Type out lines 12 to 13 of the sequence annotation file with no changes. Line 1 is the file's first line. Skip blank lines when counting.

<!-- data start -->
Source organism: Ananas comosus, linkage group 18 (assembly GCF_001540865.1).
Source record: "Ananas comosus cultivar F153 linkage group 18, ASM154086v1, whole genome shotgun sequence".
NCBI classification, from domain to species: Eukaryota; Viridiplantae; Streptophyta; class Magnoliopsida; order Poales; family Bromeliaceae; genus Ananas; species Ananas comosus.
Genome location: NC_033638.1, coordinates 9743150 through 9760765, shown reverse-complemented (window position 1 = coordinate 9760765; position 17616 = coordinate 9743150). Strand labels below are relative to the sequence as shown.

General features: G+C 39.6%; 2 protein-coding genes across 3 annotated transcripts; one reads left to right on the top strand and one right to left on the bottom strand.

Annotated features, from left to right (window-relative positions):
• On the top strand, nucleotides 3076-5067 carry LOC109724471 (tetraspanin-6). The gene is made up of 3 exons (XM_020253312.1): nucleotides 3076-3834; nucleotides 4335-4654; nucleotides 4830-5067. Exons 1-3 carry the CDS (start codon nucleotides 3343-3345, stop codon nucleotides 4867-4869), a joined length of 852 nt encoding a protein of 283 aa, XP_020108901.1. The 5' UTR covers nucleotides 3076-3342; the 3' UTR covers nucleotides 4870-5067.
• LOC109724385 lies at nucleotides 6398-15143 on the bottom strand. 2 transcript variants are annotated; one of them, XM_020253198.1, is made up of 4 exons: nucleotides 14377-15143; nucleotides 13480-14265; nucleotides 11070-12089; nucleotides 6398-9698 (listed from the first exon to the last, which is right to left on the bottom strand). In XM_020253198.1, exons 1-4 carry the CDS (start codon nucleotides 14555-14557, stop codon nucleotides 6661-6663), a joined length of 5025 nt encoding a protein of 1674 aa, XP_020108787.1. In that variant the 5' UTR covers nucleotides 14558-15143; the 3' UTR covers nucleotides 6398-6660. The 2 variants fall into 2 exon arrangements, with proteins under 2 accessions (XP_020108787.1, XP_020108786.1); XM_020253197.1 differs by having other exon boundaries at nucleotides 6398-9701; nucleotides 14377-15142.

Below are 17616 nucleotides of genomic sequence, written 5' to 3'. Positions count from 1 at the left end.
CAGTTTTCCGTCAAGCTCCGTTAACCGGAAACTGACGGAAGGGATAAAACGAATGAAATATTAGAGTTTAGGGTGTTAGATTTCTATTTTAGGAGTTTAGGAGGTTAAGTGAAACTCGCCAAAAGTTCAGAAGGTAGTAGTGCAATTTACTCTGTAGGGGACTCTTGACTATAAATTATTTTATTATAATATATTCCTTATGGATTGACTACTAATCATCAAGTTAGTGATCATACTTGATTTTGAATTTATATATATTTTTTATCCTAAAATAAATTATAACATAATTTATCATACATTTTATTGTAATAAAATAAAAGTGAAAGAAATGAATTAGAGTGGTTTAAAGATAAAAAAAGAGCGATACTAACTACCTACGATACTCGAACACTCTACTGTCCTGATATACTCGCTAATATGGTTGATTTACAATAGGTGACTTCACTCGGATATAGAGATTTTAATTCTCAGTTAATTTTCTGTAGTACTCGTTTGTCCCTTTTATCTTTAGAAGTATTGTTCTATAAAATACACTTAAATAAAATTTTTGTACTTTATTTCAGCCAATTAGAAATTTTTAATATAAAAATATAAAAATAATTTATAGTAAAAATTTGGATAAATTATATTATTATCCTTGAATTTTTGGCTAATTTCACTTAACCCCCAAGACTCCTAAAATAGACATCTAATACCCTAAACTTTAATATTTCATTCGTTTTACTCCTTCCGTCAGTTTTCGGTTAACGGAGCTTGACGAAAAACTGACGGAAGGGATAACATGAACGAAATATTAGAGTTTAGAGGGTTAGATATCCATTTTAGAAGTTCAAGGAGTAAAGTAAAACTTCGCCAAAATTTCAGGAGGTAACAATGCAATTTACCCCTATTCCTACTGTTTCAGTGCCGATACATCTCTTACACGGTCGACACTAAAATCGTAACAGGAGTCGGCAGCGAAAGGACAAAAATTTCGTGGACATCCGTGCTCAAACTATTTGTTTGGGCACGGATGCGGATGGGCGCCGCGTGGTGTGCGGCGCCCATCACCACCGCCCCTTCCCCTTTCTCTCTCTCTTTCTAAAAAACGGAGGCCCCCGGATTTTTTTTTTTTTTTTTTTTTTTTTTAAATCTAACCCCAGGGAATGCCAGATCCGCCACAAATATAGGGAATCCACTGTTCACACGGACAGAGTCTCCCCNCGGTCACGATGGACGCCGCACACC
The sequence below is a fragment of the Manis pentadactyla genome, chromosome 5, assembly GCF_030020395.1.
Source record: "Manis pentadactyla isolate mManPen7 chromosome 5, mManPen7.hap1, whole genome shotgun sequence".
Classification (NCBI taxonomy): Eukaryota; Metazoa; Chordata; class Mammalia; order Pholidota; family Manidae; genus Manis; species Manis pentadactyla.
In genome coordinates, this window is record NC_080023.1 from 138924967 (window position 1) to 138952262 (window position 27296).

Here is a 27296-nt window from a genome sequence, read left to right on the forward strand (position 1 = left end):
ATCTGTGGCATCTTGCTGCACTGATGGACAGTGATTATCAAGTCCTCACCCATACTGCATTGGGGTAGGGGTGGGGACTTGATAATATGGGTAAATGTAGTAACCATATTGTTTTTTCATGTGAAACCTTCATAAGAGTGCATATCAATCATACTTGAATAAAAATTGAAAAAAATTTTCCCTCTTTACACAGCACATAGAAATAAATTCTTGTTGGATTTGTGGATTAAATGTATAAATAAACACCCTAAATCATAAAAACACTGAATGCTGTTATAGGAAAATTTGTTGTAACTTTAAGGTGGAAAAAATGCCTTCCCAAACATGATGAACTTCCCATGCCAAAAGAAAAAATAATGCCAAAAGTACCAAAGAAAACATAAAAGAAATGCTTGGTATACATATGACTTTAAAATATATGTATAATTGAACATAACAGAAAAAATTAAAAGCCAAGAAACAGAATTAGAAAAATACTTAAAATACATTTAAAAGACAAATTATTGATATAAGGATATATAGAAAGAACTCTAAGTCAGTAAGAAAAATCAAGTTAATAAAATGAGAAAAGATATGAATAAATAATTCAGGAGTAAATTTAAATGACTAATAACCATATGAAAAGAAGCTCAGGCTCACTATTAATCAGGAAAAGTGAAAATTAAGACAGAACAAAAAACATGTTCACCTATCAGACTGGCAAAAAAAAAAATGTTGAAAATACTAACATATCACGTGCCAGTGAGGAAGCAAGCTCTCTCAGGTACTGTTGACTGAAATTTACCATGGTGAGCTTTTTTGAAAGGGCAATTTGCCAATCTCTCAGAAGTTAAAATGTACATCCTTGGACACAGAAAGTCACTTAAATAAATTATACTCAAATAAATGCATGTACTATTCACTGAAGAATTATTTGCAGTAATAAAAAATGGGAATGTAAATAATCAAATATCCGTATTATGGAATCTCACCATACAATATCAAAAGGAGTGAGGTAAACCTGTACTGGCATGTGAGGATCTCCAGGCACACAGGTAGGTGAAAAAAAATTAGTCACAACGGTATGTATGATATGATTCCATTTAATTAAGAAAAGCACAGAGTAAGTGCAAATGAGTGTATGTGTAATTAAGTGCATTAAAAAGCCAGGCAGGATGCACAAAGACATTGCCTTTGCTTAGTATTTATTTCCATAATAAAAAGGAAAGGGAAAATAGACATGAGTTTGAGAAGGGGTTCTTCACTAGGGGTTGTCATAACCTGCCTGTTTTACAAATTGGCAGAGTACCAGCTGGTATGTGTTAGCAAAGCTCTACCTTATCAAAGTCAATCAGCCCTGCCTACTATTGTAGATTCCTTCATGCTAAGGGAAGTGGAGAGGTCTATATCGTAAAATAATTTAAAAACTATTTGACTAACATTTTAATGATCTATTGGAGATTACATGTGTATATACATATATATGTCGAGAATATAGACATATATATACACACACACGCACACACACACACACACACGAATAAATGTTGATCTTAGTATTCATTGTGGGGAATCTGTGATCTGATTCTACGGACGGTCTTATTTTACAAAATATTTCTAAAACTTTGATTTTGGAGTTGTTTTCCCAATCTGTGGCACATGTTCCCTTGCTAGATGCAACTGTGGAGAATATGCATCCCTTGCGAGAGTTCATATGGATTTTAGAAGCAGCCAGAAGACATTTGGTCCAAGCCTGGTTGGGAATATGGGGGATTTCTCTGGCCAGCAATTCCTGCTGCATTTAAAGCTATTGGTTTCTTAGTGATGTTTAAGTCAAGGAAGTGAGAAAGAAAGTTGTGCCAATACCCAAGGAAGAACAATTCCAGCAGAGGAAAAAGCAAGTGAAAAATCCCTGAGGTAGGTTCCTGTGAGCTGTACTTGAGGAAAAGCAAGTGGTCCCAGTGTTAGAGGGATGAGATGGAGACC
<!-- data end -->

Source record: "Manis pentadactyla isolate mManPen7 chromosome 5, mManPen7.hap1, whole genome shotgun sequence".
Classification (NCBI taxonomy): Eukaryota; Metazoa; Chordata; class Mammalia; order Pholidota; family Manidae; genus Manis; species Manis pentadactyla.